1986 Carbon dioxide gas erupted from volcanic Lake Nyos in Cameroon, killing up to 1,800 people within a 20-kilometer range.

1991  Latvia declared renewal of its full independence after the occupation of Soviet Union.

1991  Coup attempt against Mikhail Gorbachev collapsed.

1993  NASA lost contact with the Mars Observer spacecraft.

2001 – NATO decided to send a peace-keeping force to the former Yugoslav Republic of Macedonia.

2001 – The Red Cross announced that a famine was striking Tajikistan, and called for international financial aid for Tajikistan and Uzbekistan.

2007   Hurricane Dean made its first landfall in Costa Maya, Mexico with winds at 165 mph (266 km/h).

2013 –  Hundreds of people were reported killed by chemical attacks in the Ghouta region of Syria.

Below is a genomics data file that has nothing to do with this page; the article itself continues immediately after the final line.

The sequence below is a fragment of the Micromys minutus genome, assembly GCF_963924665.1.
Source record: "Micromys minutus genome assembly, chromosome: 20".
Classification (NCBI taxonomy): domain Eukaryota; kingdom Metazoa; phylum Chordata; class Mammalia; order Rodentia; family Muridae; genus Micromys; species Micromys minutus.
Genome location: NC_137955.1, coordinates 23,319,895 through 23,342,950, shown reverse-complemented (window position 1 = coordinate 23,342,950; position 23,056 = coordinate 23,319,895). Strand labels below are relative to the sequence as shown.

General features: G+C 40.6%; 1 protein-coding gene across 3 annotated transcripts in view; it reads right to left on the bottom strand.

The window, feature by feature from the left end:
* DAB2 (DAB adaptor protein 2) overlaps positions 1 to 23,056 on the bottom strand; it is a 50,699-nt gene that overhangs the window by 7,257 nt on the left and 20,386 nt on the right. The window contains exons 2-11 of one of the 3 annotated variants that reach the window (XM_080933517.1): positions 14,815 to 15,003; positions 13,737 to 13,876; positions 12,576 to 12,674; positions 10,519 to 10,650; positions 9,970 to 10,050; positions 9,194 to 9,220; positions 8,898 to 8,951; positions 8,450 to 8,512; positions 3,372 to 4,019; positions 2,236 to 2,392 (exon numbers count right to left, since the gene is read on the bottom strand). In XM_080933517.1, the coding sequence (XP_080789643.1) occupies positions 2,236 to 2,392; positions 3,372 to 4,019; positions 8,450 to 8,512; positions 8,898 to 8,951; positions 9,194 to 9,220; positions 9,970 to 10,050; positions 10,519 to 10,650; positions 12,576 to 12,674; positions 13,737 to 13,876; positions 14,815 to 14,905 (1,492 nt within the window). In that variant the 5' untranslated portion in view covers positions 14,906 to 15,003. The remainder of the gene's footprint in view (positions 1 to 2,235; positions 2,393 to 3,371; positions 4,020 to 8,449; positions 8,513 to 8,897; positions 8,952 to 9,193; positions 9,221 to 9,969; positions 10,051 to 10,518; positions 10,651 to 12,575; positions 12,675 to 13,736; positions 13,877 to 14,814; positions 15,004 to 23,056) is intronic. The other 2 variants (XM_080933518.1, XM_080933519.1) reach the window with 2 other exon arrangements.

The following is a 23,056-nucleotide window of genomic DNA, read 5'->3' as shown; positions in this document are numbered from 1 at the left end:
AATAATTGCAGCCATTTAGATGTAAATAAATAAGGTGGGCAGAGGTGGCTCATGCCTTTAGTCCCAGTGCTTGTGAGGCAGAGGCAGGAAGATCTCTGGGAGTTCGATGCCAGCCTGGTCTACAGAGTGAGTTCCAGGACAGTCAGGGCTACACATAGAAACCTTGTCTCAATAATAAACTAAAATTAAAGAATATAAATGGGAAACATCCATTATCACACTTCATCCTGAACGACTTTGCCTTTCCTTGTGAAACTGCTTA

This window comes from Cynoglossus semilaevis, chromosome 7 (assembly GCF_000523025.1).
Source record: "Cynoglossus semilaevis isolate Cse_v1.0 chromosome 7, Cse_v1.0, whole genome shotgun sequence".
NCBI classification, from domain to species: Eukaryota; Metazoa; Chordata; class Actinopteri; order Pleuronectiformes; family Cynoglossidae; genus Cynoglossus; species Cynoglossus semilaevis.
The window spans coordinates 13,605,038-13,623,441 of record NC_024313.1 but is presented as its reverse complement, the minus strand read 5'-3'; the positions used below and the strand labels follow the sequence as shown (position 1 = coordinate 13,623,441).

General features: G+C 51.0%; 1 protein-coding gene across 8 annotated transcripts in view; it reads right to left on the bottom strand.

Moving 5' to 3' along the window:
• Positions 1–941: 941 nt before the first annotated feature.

2016 – The closing ceremony of the 2016 Summer Olympics in Rio de Janeiro took place.

2017 – A solar eclipse traversed the continental United States.

Sourced from NZ History Online & Wikipedia


July 18 in history

July 18, 2018

390 BC Roman-Gaulish Wars: Battle of the Allia – a Roman army was defeated by raiding Gauls, leading to the subsequent sacking of Rome.

64 Great fire of Rome: a fire began to burn in the merchant area of Rome.

1290  King Edward I of England issued the Edict of Expulsion, banishing all Jews (numbering about 16,000) from England; this was Tisha B’Av on the Hebrew calendar, a day that commemorates many Jewish calamities.

1334  The bishop of Florence blessed the first foundation stone for the newcampanile (bell tower) of the Florence Cathedral, designed by the artist Giotto di Bondone.